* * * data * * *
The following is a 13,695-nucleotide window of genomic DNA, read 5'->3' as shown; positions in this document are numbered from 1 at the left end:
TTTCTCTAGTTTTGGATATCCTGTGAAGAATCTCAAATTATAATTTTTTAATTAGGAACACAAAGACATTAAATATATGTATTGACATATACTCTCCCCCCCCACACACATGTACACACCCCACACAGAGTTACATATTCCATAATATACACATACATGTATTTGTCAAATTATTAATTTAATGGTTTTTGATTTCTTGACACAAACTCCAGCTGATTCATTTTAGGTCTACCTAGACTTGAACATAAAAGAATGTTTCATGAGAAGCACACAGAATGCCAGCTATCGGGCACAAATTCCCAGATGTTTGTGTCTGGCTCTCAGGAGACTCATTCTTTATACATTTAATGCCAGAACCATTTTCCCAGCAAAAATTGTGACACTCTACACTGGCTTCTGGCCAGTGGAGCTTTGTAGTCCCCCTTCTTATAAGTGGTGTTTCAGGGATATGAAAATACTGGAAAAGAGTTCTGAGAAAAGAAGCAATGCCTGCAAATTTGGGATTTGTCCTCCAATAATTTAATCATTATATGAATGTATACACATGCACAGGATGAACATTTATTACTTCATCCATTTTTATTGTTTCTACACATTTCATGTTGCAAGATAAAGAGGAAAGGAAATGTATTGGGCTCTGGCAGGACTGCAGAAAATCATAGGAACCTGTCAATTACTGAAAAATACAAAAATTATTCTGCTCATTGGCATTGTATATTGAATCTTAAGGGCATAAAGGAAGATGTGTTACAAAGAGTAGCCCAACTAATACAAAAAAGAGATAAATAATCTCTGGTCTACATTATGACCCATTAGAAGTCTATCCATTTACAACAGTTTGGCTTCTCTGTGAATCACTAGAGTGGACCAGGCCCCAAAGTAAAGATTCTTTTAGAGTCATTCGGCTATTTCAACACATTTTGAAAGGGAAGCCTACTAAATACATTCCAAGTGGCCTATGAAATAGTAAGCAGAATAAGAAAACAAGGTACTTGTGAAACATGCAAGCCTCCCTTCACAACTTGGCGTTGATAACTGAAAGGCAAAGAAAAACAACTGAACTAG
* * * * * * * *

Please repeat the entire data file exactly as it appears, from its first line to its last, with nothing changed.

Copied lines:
The following is a 13,695-nucleotide window of genomic DNA, read 5'->3' as shown; positions in this document are numbered from 1 at the left end:
TTTCTCTAGTTTTGGATATCCTGTGAAGAATCTCAAATTATAATTTTTTAATTAGGAACACAAAGACATTAAATATATGTATTGACATATACTCTCCCCCCCCACACACATGTACACACCCCACACAGAGTTACATATTCCATAATATACACATACATGTATTTGTCAAATTATTAATTTAATGGTTTTTGATTTCTTGACACAAACTCCAGCTGATTCATTTTAGGTCTACCTAGACTTGAACATAAAAGAATGTTTCATGAGAAGCACACAGAATGCCAGCTATCGGGCACAAATTCCCAGATGTTTGTGTCTGGCTCTCAGGAGACTCATTCTTTATACATTTAATGCCAGAACCATTTTCCCAGCAAAAATTGTGACACTCTACACTGGCTTCTGGCCAGTGGAGCTTTGTAGTCCCCCTTCTTATAAGTGGTGTTTCAGGGATATGAAAATACTGGAAAAGAGTTCTGAGAAAAGAAGCAATGCCTGCAAATTTGGGATTTGTCCTCCAATAATTTAATCATTATATGAATGTATACACATGCACAGGATGAACATTTATTACTTCATCCATTTTTATTGTTTCTACACATTTCATGTTGCAAGATAAAGAGGAAAGGAAATGTATTGGGCTCTGGCAGGACTGCAGAAAATCATAGGAACCTGTCAATTACTGAAAAATACAAAAATTATTCTGCTCATTGGCATTGTATATTGAATCTTAAGGGCATAAAGGAAGATGTGTTACAAAGAGTAGCCCAACTAATACAAAAAAGAGATAAATAATCTCTGGTCTACATTATGACCCATTAGAAGTCTATCCATTTACAACAGTTTGGCTTCTCTGTGAATCACTAGAGTGGACCAGGCCCCAAAGTAAAGATTCTTTTAGAGTCATTCGGCTATTTCAACACATTTTGAAAGGGAAGCCTACTAAATACATTCCAAGTGGCCTATGAAATAGTAAGCAGAATAAGAAAACAAGGTACTTGTGAAACATGCAAGCCTCCCTTCACAACTTGGCGTTGATAACTGAAAGGCAAAGAAAAACAACTGAACTAG